Jesus asks the scribes a question.
"Why do they say ... son?" Jesus uses a question to make the scribes think about who the Messiah is. AT: "Let's think about them saying ... son." or "I will talk about them saying ... son" (See: rc://en/ta/man/translate/figs-rquestion)
The prophets, the religious rulers, and the Jewish people in general knew that the Messiah was the son of David. AT: "everyone says" or "people say" (See: rc://en/ta/man/translate/figs-explicit)
"King David's descendant." The word "son" is used here to refer to a descendant. In this case it refers to the one who would reign over God's kingdom. (See: rc://en/ta/man/translate/figs-synecdoche)
This is a quotation from the book of Psalms which says "Yahweh said to my Lord." But the Jews stopped saying "Yahweh" and often said "Lord" instead. AT: "The Lord God said to my Lord" or "God said to my Lord"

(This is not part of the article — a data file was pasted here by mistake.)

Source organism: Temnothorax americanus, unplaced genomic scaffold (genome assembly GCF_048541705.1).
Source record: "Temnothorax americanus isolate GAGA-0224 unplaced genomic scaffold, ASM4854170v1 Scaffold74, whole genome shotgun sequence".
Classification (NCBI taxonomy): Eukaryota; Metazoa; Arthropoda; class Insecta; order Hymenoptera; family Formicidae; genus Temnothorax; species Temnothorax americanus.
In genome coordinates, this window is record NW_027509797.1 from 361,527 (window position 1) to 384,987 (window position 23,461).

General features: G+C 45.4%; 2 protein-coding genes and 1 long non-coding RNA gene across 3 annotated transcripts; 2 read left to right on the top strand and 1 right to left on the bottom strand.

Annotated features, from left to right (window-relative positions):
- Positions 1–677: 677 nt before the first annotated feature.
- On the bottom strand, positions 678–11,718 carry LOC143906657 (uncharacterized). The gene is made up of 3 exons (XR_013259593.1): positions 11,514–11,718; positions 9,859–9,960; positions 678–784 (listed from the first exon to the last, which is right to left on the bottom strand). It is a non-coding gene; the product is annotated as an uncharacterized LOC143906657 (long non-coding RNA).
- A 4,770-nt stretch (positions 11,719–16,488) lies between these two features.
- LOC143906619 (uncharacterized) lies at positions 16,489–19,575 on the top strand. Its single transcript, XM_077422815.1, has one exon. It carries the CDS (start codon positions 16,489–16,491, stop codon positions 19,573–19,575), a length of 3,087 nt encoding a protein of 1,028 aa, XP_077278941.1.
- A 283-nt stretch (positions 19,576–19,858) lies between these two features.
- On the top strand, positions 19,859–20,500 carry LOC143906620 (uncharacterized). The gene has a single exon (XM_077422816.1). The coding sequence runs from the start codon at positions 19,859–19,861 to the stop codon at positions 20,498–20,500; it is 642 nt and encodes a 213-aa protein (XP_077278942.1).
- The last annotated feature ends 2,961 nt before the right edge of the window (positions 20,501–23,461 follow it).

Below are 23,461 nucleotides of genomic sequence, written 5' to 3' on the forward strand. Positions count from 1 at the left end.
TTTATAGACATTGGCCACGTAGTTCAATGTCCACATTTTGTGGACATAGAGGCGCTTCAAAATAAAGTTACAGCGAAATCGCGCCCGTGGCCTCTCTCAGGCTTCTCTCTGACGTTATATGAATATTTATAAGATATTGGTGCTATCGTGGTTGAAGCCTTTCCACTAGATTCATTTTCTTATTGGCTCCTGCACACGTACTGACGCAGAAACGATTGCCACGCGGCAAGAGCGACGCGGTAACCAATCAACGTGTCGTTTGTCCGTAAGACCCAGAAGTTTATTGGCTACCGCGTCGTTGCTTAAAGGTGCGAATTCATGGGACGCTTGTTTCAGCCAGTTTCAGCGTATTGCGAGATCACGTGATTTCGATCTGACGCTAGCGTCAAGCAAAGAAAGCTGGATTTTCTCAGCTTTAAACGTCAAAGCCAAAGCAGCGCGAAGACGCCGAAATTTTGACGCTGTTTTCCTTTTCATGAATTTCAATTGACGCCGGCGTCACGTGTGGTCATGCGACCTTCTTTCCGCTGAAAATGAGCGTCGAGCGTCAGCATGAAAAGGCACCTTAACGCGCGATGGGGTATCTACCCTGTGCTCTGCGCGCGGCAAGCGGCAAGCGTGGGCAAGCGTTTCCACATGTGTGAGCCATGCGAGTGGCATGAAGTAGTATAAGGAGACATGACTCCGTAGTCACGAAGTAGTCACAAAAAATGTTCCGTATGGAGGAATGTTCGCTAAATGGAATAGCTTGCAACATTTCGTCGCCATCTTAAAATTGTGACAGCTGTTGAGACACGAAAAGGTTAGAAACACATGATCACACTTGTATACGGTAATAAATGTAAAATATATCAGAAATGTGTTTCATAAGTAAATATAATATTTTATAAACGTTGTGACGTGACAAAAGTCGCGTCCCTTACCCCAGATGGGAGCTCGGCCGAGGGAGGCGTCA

David was referring to the Christ as "my Lord."
The right side is the place of honor. To sit at God’s “right hand” is an idiom that means that Christ will rule as God, with God’s authority. AT: "in the position of God" (See: rc://en/ta/man/translate/figs-idiom)
The Messiah's enemies are spoken of as if they were furniture on which he would rest his feet. This was an image of submission. AT: "until I make your enemies like a footstool for you" or "until I conquer your enemies for you" (See: rc://en/ta/man/translate/figs-metaphor)
In the culture of that time, a father was more respected than a son. David's us of the title 'Lord' for the Christ implies that he was greater than David. (See: rc://en/ta/man/translate/figs-explicit)
"so how can the Christ be David's son?" This can be a statement. AT: "this shows that the Christ is not merely David's descendant" (See: rc://en/ta/man/translate/figs-rquestion)